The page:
Resort and Area Timeline
The Hanalei Colony experience is truly unique among Kauai resorts. It’s not about the buildings or amenities. It’s about the place. And the experience begins before you arrive. Please review our property and area timeline to learn more about us!
Census counts 65 Menehune living deep in the Wainiha Valley. 1842 A Wainiha Valley man named Naauole receives from his parents a small house plot and four taro fields near Kepuhi Point. His possession is later confirmed when he receives a royal patent in the Mahele, the legal process set up by Kamehameha III to distribute royal lands to all the people. This land is the location for the later Hanalei Colony Resort.
Mikahela Kekauonohi, an high cheifess of Maui and granddaughter of Kamehameha I receives a royal patent to all the common land of Wainiha in the Mahele
71 owners of individual properties within Wainiha pool their funds to form an organization, the Wainiha Hui, that buys the 15,000 acres of common land within Wainiha from Kekauonohi’s successors. This is essentially the first home owner’s association in the area.
The Wainiha Hui leases to McBryde Sugar Co. the right to use the water power of Wainiha Stream to generate electricity to power sugar operations on the south side of the island. A hydroelectric dam is built up the valley at the end of what is now “Powerhouse Road”. This is an early predecessor of today’s island electricity utility, the Kaua’i Island Utility Cooperative.
The US Marine Corps establishes a small U.S. Marine barracks near Kepuhi Point.
The Wainiha Hui is dissolved with heirs of the original owners and others who had purchased land from members of the Hui each receiving lots from the Hui as private property. The Nishimoto family receives Wainiha Hui lots 76 and 77 near Kepuhi Point.
A motel named “Hale Ho’omaha” (House of Hospitality) operated by the Nishimoto family near Kepuhi Point is destroyed by a tsunami.
Sherman Dowsett’s firm, Ha’ena Development Co., of Oahu buys Wainiha Hui Lots 76B and 77A and begins to create the project we now know as Hanalei Colony Resort.
The resort opens as a residential condominium called “Ha’i O Kauai Cottage Colony”. The name refers to a colony of houses on the edge of Kaua’i. The resort looks essentially the same as it does today. Purchasers own the buildings but the land is leased from the developer. Individual owners separately rent out their units. A formal rental program is not put into place until later. The restaurant is completed and operated initially as “The Anchorage” by Sherman Dowsett. It is part of the resort until the late 1970s.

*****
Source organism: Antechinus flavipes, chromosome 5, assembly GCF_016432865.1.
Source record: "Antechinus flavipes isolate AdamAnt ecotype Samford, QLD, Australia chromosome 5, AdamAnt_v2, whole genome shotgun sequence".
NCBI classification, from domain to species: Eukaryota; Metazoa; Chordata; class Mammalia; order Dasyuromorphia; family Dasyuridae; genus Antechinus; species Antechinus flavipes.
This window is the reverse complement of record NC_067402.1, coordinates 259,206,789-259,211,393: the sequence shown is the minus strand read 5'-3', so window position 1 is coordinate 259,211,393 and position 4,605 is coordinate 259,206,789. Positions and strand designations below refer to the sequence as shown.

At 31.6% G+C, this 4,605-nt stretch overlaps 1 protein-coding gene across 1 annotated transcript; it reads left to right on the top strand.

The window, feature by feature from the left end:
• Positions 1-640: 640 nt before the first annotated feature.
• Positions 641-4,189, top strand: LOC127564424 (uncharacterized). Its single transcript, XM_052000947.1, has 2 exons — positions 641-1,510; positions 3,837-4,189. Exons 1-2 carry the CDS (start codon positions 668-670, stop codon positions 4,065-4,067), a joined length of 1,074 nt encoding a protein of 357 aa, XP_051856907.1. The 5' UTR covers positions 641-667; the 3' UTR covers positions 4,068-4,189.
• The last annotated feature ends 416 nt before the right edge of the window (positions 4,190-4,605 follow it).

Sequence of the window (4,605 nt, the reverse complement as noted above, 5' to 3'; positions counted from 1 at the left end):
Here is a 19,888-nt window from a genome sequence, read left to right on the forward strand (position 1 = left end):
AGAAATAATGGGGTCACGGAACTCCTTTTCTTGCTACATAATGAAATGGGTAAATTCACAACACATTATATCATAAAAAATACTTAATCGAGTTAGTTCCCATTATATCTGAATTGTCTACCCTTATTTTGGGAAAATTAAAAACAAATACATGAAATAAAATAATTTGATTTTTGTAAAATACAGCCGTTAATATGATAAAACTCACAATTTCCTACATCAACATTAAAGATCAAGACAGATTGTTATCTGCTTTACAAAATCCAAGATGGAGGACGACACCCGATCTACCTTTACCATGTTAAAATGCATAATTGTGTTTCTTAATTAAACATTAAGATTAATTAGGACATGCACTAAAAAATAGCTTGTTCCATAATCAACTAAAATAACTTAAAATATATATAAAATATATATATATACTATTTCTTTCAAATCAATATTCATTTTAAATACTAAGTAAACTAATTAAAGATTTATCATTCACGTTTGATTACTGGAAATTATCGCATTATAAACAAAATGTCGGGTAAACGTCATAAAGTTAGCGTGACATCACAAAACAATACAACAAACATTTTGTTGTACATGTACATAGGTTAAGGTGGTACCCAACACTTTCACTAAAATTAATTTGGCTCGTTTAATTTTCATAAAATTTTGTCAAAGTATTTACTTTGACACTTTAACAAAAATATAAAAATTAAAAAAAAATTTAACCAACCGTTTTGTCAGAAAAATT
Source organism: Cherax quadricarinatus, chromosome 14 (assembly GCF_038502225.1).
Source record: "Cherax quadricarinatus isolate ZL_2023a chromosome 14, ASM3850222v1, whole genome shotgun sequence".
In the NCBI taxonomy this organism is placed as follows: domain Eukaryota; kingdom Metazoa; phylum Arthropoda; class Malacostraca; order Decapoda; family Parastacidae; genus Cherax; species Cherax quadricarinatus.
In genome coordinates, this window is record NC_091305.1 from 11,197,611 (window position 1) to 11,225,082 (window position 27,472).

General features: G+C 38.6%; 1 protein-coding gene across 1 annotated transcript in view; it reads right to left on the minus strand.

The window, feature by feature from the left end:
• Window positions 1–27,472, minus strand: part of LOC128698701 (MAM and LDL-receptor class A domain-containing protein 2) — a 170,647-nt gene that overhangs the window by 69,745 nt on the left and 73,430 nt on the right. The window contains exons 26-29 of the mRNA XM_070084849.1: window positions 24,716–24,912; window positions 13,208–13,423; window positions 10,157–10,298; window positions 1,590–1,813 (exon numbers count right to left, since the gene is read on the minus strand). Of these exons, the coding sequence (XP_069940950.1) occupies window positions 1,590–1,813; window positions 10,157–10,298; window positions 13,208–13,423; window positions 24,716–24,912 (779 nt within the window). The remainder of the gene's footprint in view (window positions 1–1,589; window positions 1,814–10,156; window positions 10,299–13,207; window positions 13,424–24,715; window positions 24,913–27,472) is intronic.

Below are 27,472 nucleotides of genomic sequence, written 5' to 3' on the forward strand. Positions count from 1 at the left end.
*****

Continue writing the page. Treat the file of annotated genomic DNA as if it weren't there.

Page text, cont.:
The home owners association forms a communal rental program and begins to manage rental of all units as a single coordinated hotel operation.
The Dowsett Estate sells the whole property in fee simple to Ted James, a real estate broker from Honolulu. James then sells the fee simple property rights to individual condo lessees and to the homeowners’ association.
Ted James subdivides the restaurant property from the resort property. The name of the resort is legally changed to “Hanalei Colony Resort”.
Renovation of all residential buildings is completed. On September 11, Hurricane Iniki (Strong and Piercing Wind) devastates Kaua’i and severely damages HCR. There is no water or electricity for six weeks.
HCR begins to offer weekly Mai Tai parties. At first these are held at the pool and later they are moved to the Makana Room in the restaurant building.
HCR leases the restaurant facility from Charo and uses it for meeting and guest space, and then sublets it for restaurant operations. The Na Pali Art Gallery and Coffee House opens to provide a variety of Hawai’ian art, jewelry and coffee drinks.
The “Mediterranean Gourmet” begins offering a menu that adds Hawai’ian accents to traditional Mediterranean dishes, as well as a weekly luau.
The pool and barbeque area are completely remodeled and updated. Enhanced landscaping of recreation area includes a koi pond and traditional carvings.
The swimming pool and recreation area are built at the back of the property on land purchased from Ted James.
Ted James sells the restaurant parcel to Colin Forbes from Australia who operates it as “The Sandgroper.”
Hurricane Iwa (frigate bird) damages three buildings but the resort remains open.
HCR begins to offer weekly continental breakfasts at the pool. The entertainer Charo begins operation of the Restaurant as “Charo’s”. In the late 1980s, Charo leases the facility to a series of operators who then run the restaurant under a variety of names.
HCR reopens in November. It is the first resort on Kaua’i to reopen completely.
HCR’s 30th anniversary is celebrated with 3 days of events and a luau. HCR begins to offer a wedding coordination service.
The “Hanalei Day Spa” begins to offer a range of massage and wellness services. At first these are provided in the Makana Room in the restaurant building and the thatched “hale” at the beach and later move into the small cottage near the parking area.
A complete renovation of all residential buildings is finished. HCR’s 40th anniversary is celebrated with events and a dinner.
The office cottage is remodeled and expanded.
HCR begins a shuttle service to Ha’ena beaches, Hanalei Town and Princeville restaurants.